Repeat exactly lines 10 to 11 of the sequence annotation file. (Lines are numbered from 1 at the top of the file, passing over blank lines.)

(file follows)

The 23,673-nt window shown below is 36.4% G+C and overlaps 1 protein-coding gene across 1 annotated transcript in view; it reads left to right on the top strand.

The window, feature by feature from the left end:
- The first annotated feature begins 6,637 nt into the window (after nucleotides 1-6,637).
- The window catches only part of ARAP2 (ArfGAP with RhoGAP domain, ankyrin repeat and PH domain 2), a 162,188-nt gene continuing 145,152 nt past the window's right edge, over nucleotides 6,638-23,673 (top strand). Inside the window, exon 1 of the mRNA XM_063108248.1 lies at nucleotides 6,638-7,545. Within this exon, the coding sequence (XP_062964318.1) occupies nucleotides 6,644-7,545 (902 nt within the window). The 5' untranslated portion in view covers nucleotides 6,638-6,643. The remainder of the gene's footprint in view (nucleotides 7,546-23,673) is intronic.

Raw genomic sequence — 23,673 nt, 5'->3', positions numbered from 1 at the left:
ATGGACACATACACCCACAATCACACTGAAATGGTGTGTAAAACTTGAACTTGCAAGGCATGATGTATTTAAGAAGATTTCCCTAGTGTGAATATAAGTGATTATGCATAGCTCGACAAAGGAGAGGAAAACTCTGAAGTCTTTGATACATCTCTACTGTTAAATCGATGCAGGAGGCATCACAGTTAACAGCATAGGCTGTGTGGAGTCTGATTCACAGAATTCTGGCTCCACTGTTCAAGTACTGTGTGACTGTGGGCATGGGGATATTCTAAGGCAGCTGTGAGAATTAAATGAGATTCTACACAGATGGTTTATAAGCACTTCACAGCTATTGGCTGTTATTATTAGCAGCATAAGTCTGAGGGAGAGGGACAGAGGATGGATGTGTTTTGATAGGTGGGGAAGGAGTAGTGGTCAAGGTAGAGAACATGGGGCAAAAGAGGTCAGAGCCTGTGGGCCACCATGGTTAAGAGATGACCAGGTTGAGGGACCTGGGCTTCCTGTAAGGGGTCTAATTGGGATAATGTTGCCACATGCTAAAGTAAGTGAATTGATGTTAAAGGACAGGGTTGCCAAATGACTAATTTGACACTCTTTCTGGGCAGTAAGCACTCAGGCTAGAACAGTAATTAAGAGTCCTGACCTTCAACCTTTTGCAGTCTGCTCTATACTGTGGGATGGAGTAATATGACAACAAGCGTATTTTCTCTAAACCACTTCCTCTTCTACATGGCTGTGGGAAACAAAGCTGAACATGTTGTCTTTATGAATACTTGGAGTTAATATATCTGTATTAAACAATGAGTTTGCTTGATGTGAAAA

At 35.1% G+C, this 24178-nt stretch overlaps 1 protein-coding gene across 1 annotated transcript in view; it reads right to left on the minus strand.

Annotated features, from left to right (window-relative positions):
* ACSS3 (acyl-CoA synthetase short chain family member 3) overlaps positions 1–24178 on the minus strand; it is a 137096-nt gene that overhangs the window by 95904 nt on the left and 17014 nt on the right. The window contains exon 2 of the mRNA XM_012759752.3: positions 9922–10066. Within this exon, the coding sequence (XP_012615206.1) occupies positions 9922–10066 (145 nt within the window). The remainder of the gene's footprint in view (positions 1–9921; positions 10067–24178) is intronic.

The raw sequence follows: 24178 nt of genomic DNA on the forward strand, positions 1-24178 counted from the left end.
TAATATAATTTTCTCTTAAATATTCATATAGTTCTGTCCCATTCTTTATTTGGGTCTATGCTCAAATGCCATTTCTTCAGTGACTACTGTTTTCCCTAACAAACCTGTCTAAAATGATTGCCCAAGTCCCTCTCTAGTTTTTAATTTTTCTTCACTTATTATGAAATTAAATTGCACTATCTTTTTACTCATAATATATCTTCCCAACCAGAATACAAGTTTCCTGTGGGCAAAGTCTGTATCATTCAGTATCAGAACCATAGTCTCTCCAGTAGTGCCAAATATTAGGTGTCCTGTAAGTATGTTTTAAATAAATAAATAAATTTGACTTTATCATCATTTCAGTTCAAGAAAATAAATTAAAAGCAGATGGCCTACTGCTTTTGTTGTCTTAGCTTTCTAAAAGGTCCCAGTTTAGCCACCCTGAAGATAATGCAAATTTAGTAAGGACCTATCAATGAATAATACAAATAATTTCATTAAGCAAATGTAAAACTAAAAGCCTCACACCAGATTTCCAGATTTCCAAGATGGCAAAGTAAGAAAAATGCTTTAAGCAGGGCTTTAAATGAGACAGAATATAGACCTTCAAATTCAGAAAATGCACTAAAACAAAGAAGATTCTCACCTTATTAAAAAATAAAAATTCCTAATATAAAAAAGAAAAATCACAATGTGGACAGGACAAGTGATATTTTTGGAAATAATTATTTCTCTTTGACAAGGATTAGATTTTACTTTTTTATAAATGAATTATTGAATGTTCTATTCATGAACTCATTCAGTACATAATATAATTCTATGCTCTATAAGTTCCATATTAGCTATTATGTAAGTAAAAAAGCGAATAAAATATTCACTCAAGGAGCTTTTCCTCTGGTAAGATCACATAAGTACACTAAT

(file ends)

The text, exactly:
The raw sequence follows: 24178 nt of genomic DNA on the forward strand, positions 1-24178 counted from the left end.
TAATATAATTTTCTCTTAAATATTCATATAGTTCTGTCCCATTCTTTATTTGGGTCTATGCTCAAATGCCATTTCTTCAGTGACTACTGTTTTCCCTAACAAACCTGTCTAAAATGATTGCCCAAGTCCCTCTCTAGTTTTTAATTTTTCTTCACTTATTATGAAATTAAATTGCACTATCTTTTTACTCATAATATATCTTCCCAACCAGAATACAAGTTTCCTGTGGGCAAAGTCTGTATCATTCAGTATCAGAACCATAGTCTCTCCAGTAGTGCCAAATATTAGGTGTCCTGTAAGTATGTTTTAAATAAATAAATAAATTTGACTTTATCATCATTTCAGTTCAAGAAAATAAATTAAAAGCAGATGGCCTACTGCTTTTGTTGTCTTAGCTTTCTAAAAGGTCCCAGTTTAGCCACCCTGAAGATAATGCAAATTTAGTAAGGACCTATCAATGAATAATACAAATAATTTCATTAAGCAAATGTAAAACTAAAAGCCTCACACCAGATTTCCAGATTTCCAAGATGGCAAAGTAAGAAAAATGCTTTAAGCAGGGCTTTAAATGAGACAGAATATAGACCTTCAAATTCAGAAAATGCACTAAAACAAAGAAGATTCTCACCTTATTAAAAAATAAAAATTCCTAATATAAAAAAGAAAAATCACAATGTGGACAGGACAAGTGATATTTTTGGAAATAATTATTTCTCTTTGACAAGGATTAGATTTTACTTTTTTATAAATGAATTATTGAATGTTCTATTCATGAACTCATTCAGTACATAATATAATTCTATGCTCTATAAGTTCCATATTAGCTATTATGTAAGTAAAAAAGCGAATAAAATATTCACTCAAGGAGCTTTTCCTCTGGTAAGATCACATAAGTACACTAAT